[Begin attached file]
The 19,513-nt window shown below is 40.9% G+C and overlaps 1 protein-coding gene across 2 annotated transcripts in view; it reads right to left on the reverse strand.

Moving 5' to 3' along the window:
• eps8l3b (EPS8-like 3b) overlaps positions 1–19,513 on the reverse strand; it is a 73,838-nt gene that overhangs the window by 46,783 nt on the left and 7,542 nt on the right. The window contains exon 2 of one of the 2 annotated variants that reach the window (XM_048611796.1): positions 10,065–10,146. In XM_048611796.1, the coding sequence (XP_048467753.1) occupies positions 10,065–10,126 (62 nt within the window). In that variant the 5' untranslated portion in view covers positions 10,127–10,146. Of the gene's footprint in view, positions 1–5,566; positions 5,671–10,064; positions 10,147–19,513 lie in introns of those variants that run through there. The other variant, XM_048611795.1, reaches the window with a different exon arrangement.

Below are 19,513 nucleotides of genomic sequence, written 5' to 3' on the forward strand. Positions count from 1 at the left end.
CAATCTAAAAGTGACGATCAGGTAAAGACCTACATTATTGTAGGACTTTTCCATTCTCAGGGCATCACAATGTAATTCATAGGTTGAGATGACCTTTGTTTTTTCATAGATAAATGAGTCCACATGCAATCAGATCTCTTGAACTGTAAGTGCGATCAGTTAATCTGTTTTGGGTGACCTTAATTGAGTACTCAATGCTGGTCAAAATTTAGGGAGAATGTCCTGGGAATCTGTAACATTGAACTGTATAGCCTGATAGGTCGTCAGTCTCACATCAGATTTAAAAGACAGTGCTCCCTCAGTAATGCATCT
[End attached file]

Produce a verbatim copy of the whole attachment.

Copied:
The 19,513-nt window shown below is 40.9% G+C and overlaps 1 protein-coding gene across 2 annotated transcripts in view; it reads right to left on the reverse strand.

Moving 5' to 3' along the window:
• eps8l3b (EPS8-like 3b) overlaps positions 1–19,513 on the reverse strand; it is a 73,838-nt gene that overhangs the window by 46,783 nt on the left and 7,542 nt on the right. The window contains exon 2 of one of the 2 annotated variants that reach the window (XM_048611796.1): positions 10,065–10,146. In XM_048611796.1, the coding sequence (XP_048467753.1) occupies positions 10,065–10,126 (62 nt within the window). In that variant the 5' untranslated portion in view covers positions 10,127–10,146. Of the gene's footprint in view, positions 1–5,566; positions 5,671–10,064; positions 10,147–19,513 lie in introns of those variants that run through there. The other variant, XM_048611795.1, reaches the window with a different exon arrangement.

Below are 19,513 nucleotides of genomic sequence, written 5' to 3' on the forward strand. Positions count from 1 at the left end.
CAATCTAAAAGTGACGATCAGGTAAAGACCTACATTATTGTAGGACTTTTCCATTCTCAGGGCATCACAATGTAATTCATAGGTTGAGATGACCTTTGTTTTTTCATAGATAAATGAGTCCACATGCAATCAGATCTCTTGAACTGTAAGTGCGATCAGTTAATCTGTTTTGGGTGACCTTAATTGAGTACTCAATGCTGGTCAAAATTTAGGGAGAATGTCCTGGGAATCTGTAACATTGAACTGTATAGCCTGATAGGTCGTCAGTCTCACATCAGATTTAAAAGACAGTGCTCCCTCAGTAATGCATCT